Rotary West yesterday evening honoured an animal lover, two medical doctors and a doctor of philosophy for outstanding work in their chosen fields.
The exceptional Barbadians –– Royal Society For The Prevention Of Cruelty To Animals’ Chief Inspector Wayne Norville; teacher and author Dr David Browne; paediatrician Dr Anne St John; and historian and retired surgeon Professor Sir Henry Fraser –– received plaques for sterling contributions to their vocations during a ceremony at the Radisson Aquatica Resort in Christ Church.
Norville began as a RSPCA volunteer in 1975, spending his Christmas, summer and Easter vacations there, doing whatever was needed.
Reading the citation, Rotarian Leslie St John described him as the man to call when there are “reports of a cow stuck down a well, a dog on a cliff somewhere, a cat in a tree”.
Norville has received the Barbados Service Star for contributions to the country in the fight for animal rights, and earned a silver medal and certificate from the RSPCA in 1980 for animal life-saving.
He authored what is credited as the first-ever Barbados dog management programme, in conjunction with the Food and Agriculture Organization
of the United Nations.
Queen’s College principal Dr Browne has a long distinguished career in education. He taught history at a range of secondary schools, and among his academic qualifications, holds a PhD in political history and Diploma in Education.
He authored a number of publications, including the textbook Atlantic Interactions for Caribbean Advanced Proficiency Examination history students and Race, Class, Politics, And The Struggle For Empowerment In Barbados, 1914-1937.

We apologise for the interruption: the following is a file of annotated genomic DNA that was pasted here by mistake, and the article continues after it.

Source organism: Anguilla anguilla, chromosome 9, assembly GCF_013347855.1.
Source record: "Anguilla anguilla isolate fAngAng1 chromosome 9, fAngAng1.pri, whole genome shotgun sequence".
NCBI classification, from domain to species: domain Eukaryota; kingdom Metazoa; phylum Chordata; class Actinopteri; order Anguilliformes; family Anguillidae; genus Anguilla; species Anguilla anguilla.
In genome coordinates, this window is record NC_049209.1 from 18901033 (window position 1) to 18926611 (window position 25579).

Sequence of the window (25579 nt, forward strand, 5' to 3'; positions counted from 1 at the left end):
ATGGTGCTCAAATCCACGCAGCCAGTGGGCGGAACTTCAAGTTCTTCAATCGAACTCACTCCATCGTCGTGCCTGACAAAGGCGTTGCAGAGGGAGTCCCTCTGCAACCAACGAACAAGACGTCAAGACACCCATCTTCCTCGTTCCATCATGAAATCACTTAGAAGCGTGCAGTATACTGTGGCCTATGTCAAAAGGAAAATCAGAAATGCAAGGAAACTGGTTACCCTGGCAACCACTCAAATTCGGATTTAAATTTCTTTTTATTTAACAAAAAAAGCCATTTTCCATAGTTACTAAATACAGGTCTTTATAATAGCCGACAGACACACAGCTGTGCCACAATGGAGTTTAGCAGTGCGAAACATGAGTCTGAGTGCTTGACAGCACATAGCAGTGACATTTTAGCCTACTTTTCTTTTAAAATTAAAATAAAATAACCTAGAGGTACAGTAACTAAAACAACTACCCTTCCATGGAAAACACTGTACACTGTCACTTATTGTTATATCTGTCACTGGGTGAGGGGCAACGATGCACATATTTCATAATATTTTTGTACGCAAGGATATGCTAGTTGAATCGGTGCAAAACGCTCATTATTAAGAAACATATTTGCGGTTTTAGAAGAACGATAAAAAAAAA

Dr St John was an associate lecturer in paediatrics at the UWI Faculty of Medical Sciences, Cave Hill Campus, from 1980 and served as head of the Department of Paediatrics for nine successive years.
She has been in the post of senior registrar of the Department of Paediatrics at the Queen Elizabeth Hospital, and consultant from 1981 until the present time.
She has practised medicine for the past four decades, 37 years of which were dedicated to working in the care of children.
Sir Henry began lecturing in medicine at UWI in 1977, and working as physician consultant at the QEH.
Among the activities in his long career, he established a Clinical Pharmacology Laboratory and Drug Monitoring Service, and is a founding member of the National Formulary Committee, and Caribbean Drug Testing Laboratory.
He is also a member of World Health Organisation Expert Committee for Essential Drugs and the International Union of Clinical Pharmacology Committee.
Sir Henry Established the Chronic Disease Research Centre in 1992 and served as foundation director until 2005.
He was appointed dean of the School of Clinical Medicine and Research in 2001, university dean in 2005, and commissioned to lead the expansion of the Faculty of Medical Sciences.
Sir Henry retired in 2010 after 33 years of service to UWI and QEH.
He has had alternative careers in art, architectural history and heritage preservation, and served, among relevant positions, as Barbados National Trust president.
His publications include 15 books on architecture and heritage.
He is an award-winning artist, exhibiting paintings in Barbados, Jamaica and Britain.